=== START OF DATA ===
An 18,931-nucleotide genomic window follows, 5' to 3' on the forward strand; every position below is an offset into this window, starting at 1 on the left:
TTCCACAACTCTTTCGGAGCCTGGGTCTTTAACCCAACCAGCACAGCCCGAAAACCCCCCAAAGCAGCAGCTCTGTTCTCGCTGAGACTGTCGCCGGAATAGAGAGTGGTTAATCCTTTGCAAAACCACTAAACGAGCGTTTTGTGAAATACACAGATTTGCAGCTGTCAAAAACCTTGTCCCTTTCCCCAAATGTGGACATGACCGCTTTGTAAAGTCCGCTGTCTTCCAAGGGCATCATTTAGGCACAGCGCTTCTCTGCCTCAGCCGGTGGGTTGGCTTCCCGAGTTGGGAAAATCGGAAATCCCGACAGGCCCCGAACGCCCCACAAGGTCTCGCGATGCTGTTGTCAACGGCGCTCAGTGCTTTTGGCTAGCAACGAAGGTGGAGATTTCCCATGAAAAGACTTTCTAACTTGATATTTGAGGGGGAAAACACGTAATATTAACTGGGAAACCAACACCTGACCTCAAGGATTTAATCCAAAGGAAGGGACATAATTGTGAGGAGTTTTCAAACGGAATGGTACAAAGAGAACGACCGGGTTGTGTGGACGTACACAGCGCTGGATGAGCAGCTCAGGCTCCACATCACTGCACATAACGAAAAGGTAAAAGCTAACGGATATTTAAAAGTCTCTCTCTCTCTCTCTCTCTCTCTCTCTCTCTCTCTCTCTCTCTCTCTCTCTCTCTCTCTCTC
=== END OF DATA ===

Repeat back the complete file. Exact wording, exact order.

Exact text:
An 18,931-nucleotide genomic window follows, 5' to 3' on the forward strand; every position below is an offset into this window, starting at 1 on the left:
TTCCACAACTCTTTCGGAGCCTGGGTCTTTAACCCAACCAGCACAGCCCGAAAACCCCCCAAAGCAGCAGCTCTGTTCTCGCTGAGACTGTCGCCGGAATAGAGAGTGGTTAATCCTTTGCAAAACCACTAAACGAGCGTTTTGTGAAATACACAGATTTGCAGCTGTCAAAAACCTTGTCCCTTTCCCCAAATGTGGACATGACCGCTTTGTAAAGTCCGCTGTCTTCCAAGGGCATCATTTAGGCACAGCGCTTCTCTGCCTCAGCCGGTGGGTTGGCTTCCCGAGTTGGGAAAATCGGAAATCCCGACAGGCCCCGAACGCCCCACAAGGTCTCGCGATGCTGTTGTCAACGGCGCTCAGTGCTTTTGGCTAGCAACGAAGGTGGAGATTTCCCATGAAAAGACTTTCTAACTTGATATTTGAGGGGGAAAACACGTAATATTAACTGGGAAACCAACACCTGACCTCAAGGATTTAATCCAAAGGAAGGGACATAATTGTGAGGAGTTTTCAAACGGAATGGTACAAAGAGAACGACCGGGTTGTGTGGACGTACACAGCGCTGGATGAGCAGCTCAGGCTCCACATCACTGCACATAACGAAAAGGTAAAAGCTAACGGATATTTAAAAGTCTCTCTCTCTCTCTCTCTCTCTCTCTCTCTCTCTCTCTCTCTCTCTCTCTCTCTCTCTCTCTC